We headed to Lower Town in the morning to check out the shops and galleries near the water. It was a beautiful view as we walked down the stairs. There were some fantastic shops on Rue Petit Champlain, a street that has been recognized as a great neighborhood by the Canadian Institute of Planners.

Looking down to Lower City
The quaint Rue Petit Champlain
Lest you think I made it up.

We browsed, took photos and walked around throughout the morning before heading up to check out the Canada Day celebration at city hall. The Governor of Quebec was there, and the military was out in full force. Several passed out during the ceremony because of the heat, and they have a fancy goat as their mascot. Honestly...I can't make this stuff up.  The Canadian military is legit. (Did that come off as almost sincere?)
This is a goat in a fancy cape. Seriously.

Canadian soldiers lined up outside city hall

Later we headed to check out more celebrations at the Plains of Abraham. The Plains of Abraham is a huge and gorgeous park in the middle of the city that was the site of a battle between the French and British in 1759. The park was filled with people, games and music to celebrate Canada Day. 

That evening was the first of several delicious dinners, this one at Bistro 1640 in the heart of the city. After a warm day it was perfect evening for crisp sauvignon blanc, a delicious duck breast, and the company of my favorite guy. We discovered that despite our fears many in Quebec City spoke English. My husband's French improved over the days we were there. I discovered that if I starred blankly at someone speaking French to me they would adjust and speak English. Winning.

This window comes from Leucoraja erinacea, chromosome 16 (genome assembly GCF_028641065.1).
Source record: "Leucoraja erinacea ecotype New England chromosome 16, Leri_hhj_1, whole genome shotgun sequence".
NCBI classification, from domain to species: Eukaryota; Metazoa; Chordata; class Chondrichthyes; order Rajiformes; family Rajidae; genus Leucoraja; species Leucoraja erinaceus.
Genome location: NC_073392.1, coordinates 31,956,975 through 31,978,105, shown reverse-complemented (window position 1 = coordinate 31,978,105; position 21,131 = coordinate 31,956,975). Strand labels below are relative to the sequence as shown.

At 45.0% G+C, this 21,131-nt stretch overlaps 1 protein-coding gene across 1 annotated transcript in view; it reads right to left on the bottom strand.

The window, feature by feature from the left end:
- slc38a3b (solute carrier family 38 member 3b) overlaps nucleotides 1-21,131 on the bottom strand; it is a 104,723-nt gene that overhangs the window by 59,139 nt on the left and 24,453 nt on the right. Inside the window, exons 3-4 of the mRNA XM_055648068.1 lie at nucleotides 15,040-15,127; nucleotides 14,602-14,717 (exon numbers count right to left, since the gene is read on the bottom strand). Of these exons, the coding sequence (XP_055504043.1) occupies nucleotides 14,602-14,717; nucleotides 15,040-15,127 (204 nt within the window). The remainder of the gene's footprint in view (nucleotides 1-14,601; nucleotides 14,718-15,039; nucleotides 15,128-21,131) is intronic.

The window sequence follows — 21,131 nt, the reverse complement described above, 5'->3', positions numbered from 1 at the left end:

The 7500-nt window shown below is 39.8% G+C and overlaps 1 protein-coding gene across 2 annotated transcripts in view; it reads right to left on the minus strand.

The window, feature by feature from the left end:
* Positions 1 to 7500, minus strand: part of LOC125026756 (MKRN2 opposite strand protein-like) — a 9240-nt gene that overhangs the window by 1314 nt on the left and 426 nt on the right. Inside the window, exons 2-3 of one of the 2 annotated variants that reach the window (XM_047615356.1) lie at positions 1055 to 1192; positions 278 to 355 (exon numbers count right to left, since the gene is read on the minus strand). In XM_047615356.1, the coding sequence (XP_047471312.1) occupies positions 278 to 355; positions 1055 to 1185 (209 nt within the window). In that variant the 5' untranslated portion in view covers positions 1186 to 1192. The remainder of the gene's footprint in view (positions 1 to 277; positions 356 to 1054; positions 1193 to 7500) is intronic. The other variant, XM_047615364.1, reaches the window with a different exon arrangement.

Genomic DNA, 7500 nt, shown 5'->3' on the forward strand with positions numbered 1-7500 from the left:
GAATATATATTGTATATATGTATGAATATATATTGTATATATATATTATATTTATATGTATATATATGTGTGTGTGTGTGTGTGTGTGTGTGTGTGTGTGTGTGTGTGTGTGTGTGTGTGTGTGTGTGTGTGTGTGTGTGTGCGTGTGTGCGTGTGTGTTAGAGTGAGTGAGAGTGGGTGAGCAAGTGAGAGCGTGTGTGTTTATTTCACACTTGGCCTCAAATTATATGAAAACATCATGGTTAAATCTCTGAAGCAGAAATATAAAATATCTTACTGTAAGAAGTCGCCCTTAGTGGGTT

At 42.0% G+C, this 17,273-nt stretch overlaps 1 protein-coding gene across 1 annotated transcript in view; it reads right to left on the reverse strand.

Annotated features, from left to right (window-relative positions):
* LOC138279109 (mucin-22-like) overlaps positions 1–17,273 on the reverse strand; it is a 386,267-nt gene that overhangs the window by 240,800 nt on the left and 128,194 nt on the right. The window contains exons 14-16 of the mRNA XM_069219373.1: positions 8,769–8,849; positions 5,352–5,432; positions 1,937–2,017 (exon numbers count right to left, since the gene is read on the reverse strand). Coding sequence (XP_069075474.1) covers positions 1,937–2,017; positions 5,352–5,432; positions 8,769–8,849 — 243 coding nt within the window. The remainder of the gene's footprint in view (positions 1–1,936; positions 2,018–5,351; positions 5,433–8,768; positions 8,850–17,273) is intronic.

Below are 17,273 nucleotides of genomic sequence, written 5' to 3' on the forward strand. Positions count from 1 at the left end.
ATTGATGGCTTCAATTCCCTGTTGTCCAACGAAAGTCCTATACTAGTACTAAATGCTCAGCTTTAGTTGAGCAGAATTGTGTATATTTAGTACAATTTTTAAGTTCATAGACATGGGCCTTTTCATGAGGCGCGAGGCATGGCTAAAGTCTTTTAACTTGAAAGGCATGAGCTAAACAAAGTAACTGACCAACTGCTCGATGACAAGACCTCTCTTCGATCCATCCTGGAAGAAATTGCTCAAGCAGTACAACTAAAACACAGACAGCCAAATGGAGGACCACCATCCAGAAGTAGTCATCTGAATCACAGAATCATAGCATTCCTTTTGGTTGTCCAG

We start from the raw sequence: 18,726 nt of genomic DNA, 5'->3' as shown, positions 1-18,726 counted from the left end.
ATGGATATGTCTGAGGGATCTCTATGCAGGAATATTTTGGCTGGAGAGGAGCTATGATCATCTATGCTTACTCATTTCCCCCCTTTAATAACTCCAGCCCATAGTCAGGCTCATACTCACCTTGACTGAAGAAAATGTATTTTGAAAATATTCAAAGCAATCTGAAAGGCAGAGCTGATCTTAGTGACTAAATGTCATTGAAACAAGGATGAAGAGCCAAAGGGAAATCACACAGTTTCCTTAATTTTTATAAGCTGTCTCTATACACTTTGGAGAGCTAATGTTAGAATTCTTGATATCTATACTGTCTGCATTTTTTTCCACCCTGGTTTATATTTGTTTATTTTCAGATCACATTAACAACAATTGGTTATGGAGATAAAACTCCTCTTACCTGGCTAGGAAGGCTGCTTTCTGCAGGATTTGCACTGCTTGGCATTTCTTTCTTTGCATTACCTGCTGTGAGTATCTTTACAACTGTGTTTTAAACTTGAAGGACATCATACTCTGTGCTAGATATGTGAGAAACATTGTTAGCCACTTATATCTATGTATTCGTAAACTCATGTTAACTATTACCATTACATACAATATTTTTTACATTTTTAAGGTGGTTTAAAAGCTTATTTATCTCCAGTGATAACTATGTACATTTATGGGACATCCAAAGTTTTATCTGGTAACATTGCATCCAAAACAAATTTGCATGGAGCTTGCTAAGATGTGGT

In front of the Chateau heading to dinner
A delicious white wine on a hot summer night.
The next morning I was itching to go for a run, and we headed out in the morning. The temperatures were still hovering in the low 80s on a sunny, gorgeous morning. It did not bode well for a run. Humidity was high, and Quebec City is hilly. We all know I love the hills, but the hills combined with the heat were a bit much even for me. At any rate we ran, and it is always worth it.

Running was also critical because my husband was on the search for poutine. Poutine is a decidedly Quebec dish that tops French fries with cheese curds and gravy. I can get behind the gravy, but cheese curds are squeaky. And gross. I was not loving the poutine, but my husband was happy.

My poutine face.
Following poutine we headed to Parc de la Chute-Montmorency, a gorgeous waterfall and park just outside Quebec City. The falls are 272 feet tall, a full 99 feet taller than Niagara. It's also viewable from the freeway which is very interesting. We walked across a suspension bridge over the falls which was disorienting even despite my general love of heights. We the walked down the stairs beside the falls to the bottom which was gorgeous. It was a workout of more than 400 stairs back to the top, but it was totally worth it (and again we had poutine to burn off). 

Suspension bridge over the falls

What...these little stairs?

I like to jump in front of stuff. It's my thing.

How about a closer look?

Who wears white shorts to a waterfall? This girl.